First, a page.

Хостинг під керуванням Linux (cPanel) Довідка

How to install Joomla Console on cPanel Shared Hosting

Joomla Console is a command-line utility for the Joomla web CMS/application. It provides advanced functionality for powerusers who wish to manage their Joomla site via SSH. These advanced functions include creating new sites in Joomla rapidly, installing extensions, creating symlinks to custom code, version control with git, and many more - all through command line. More information on how to use this utility is available at joomlatools.com, the developer of the CLI utility. This guide will not cover how directly to use the Joomla Console utility, but will cover how to properly install Joomla Console in GoDaddy shared hosting powered by cPanel

DIFFICULTY Basic - 1 | Medium - 2 | Advanced - 3
TIME REQUIRED 15-30+ min
RELATED PRODUCTS Linux-based VPS or dedicated servers

Obtain the Joomla Console Files

Log in to your cPanel hosting account via SSH. Make sure SSH is enabled for your IP before connecting.

Once logged in, make sure you are in the home directory of your hosting account. You can ensure this by using the command pwd to print the working directory. It should show you as being in /home/username, where username is your primary username for cPanel.

From your home directory, use the wget command to get the newest version of Joomla Console. We suggest getting this directly from the joomlatools.com GitHub, to ensure that it is always the most up-to-date version of Joomla Console.

wget https://github.com/joomlatools/joomla-console/archive/master.zip

You now have a zip of the most up-to-date version of Joomla Console - named master.zip

Installing Joomla Console files

Unzip the Joomla Console archive by using the following command

unzip -q master.zip

This will unzip the files to the ~/joomla-console-master directory. For the ease of use, lets rename this directory to be 'joomla-console,' by using the following command:

mv joomla-console-master/ joomla-console

You should now have a directory in your home directory named 'joomla-console.'

Just to make sure we are keeping our hosting account clean, lets remove the original master.zip file. If we need to update Joomla Console later, we can do so by pulling from the GitHub again:

rm master.zip

Before moving on, lets also update the permissions to the Joomla Console executable so that can be executed by the server. Do this by using the following command:

chmod u+x ./joomla-console/bin/joomla

Installing composer

PHP composer is a PHP dependency management suite that allows PHP to do the heavy lifting for you, ensuring that PHP knows which libraries to use when executing Joomla Console commands. This section will show how to get Composer, then properly use composer to complete the install of Joomla Console.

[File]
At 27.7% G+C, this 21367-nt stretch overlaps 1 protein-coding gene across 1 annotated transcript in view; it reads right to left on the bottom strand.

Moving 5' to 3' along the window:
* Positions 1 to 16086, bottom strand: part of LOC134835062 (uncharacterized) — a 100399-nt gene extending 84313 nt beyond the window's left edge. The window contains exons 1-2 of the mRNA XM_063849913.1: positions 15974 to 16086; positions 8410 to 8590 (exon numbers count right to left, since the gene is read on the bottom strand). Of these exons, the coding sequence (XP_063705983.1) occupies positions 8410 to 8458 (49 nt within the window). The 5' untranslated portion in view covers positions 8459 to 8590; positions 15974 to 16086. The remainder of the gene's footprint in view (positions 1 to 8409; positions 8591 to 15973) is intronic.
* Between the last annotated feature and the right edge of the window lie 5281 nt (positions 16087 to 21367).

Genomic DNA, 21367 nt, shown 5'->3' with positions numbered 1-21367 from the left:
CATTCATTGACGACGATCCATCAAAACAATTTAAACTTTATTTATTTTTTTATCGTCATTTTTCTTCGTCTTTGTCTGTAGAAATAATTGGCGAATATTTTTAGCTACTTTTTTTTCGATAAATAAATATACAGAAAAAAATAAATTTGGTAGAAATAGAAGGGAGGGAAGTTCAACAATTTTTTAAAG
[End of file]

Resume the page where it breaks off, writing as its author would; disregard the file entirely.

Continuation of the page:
Navigate to the Joomla Console directory by using the cd command.

Use the curl command to grab the composer files, then pipe them to PHP to be executed. This is done by using the following command:

curl -sS https://getcomposer.org/installer | php

You should see an output regarding the settings of composer.

Run the command that composer provides to you to properly install Joomla Console.

php composer.phar install

You will see an output of different dependencies that are installed for Joomla Console. Composer should now complete the dependency installs for Joomla Console

For Joomla Console, unlike other CLI utilities, you need to run php composer.phar update instead of php composer.phar install. This is due to composer needing to correct the dependencies inside the Joomla console software first before installing.

Configuring bash to recognize Joomla Console

Now that we've installed Joomla console, we need to make some changes to two of our files that control how bash will behave with the new utility

Change back to your home directory with the following command:

cd ~

Now that we need to add the proper alias to our .bashrc file in our home directory. If you are intending to use a text editor such as Notepad++ or vim, then you may simply add this line to the .bashrc file.

alias joomla='~/joomla-console/bin/joomla'

If you've never edited your .bashrc file, or never installed any other command line utilities, its likely that you can add this to the .bashrc file by using this one-line command:

echo "alias joomla='~/joomla-console/bin/joomla'" >> .bashrc

So that's one file down. Next, we need to make a similar edit to our .bash_profile file. Again, if you're using a text editor, simply add this line to the bottom of the file named .bash_profile:

export PATH='$PATH:~/joomla-console/bin:/usr/local/bin'

And just like the previous command, if you're not often making edits to your .bash_profile file you can use this one-liner to automatically append it to the file. Most people can use this command, though if you're not sure its always safer to edit manually.

echo "export PATH='$PATH:~/joomla-console/bin:/usr/local/bin'" >> .bash_profile

Using the source command, update bash's settings so that it pulls the new settings from the new .bashrc and .bash_profile files:

source .bashrc
source .bash_profile

And we are done! To confirm that Joomla Console is working, run the command:

joomla help

You should see an joomla console output. Congratulations, you have successfully installed the Joomla Console.

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